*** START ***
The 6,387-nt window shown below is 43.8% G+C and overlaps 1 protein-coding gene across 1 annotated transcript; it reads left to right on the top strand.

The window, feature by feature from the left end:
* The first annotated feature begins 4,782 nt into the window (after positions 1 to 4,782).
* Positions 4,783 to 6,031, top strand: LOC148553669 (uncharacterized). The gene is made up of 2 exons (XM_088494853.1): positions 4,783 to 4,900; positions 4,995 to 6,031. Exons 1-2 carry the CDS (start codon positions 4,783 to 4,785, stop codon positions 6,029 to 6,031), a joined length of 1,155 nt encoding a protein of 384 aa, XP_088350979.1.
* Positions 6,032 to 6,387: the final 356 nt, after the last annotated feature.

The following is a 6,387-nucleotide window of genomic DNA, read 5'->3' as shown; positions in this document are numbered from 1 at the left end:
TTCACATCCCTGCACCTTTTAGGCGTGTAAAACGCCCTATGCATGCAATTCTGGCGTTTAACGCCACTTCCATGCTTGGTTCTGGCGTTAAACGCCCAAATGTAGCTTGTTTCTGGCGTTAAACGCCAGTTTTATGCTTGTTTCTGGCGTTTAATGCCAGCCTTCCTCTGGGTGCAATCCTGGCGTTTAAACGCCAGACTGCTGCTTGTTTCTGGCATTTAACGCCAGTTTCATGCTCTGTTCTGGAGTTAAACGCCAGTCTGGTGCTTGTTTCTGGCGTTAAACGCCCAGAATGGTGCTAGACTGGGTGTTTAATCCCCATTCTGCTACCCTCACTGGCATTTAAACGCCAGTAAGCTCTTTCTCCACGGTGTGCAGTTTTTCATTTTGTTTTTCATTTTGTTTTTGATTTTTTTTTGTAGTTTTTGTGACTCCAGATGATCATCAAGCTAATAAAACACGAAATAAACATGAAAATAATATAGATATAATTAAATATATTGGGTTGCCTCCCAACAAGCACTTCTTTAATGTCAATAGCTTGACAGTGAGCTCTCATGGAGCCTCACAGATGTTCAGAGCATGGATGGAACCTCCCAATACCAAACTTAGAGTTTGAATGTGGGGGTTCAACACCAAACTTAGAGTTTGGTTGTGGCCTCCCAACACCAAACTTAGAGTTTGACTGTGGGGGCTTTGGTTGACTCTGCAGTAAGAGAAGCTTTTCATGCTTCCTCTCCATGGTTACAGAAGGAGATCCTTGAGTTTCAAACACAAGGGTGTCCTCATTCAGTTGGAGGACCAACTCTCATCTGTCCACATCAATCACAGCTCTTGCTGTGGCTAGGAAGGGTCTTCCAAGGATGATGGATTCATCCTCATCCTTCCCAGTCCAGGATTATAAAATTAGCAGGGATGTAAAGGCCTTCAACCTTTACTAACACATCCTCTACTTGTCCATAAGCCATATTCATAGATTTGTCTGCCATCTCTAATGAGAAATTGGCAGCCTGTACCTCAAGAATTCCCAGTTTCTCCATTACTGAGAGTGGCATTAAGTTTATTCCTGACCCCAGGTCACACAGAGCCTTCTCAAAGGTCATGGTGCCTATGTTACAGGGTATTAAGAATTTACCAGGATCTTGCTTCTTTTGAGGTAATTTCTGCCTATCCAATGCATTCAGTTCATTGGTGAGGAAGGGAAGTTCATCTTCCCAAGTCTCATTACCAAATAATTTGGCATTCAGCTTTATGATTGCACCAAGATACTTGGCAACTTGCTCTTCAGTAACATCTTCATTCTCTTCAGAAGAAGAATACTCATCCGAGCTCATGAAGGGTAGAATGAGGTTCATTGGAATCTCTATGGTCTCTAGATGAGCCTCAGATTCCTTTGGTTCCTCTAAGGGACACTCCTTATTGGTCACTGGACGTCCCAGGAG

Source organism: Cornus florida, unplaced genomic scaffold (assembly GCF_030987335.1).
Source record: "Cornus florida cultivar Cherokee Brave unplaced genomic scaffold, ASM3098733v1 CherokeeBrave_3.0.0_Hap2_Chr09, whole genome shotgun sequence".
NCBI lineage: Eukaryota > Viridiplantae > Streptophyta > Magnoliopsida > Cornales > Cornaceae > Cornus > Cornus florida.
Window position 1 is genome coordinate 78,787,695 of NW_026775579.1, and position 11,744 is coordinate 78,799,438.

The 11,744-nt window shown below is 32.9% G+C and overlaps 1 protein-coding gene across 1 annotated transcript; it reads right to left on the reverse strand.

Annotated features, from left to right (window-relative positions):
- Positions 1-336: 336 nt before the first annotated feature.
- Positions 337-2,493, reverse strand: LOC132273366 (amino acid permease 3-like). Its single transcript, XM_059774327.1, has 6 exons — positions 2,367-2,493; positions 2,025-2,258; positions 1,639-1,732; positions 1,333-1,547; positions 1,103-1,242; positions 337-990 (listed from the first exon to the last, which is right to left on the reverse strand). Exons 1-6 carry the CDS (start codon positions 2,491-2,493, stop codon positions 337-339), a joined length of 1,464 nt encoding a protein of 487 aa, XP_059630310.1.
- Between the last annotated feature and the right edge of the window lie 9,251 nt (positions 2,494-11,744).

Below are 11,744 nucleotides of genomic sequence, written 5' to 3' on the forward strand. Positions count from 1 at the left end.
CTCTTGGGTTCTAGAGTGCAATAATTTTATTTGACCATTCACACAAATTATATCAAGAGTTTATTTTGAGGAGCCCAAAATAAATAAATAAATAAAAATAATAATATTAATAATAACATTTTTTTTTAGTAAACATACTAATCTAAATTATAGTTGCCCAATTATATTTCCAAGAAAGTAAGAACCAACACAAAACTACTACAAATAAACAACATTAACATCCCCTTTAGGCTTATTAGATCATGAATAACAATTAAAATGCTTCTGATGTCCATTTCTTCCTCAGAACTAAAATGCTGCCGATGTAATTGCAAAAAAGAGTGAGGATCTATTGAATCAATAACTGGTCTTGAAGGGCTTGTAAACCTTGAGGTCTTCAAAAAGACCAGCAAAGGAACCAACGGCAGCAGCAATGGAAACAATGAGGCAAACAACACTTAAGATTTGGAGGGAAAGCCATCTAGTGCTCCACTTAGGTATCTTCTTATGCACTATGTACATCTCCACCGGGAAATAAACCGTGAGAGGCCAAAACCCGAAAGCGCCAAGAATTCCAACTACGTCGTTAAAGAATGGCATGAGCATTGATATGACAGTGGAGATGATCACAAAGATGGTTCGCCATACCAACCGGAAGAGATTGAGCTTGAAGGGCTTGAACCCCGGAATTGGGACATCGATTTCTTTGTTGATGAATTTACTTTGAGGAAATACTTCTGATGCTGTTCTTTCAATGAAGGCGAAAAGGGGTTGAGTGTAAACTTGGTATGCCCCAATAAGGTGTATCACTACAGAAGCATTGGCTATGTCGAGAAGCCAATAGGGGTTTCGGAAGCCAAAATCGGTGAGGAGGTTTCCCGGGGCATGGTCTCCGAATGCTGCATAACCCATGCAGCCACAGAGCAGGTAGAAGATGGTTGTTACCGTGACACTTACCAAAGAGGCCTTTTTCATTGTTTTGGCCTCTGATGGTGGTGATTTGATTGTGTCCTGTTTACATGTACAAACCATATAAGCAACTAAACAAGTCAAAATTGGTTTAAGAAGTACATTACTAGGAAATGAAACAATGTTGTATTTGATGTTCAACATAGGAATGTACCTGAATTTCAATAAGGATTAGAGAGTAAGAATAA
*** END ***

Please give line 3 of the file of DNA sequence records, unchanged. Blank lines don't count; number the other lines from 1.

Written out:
* The first annotated feature begins 4,782 nt into the window (after positions 1 to 4,782).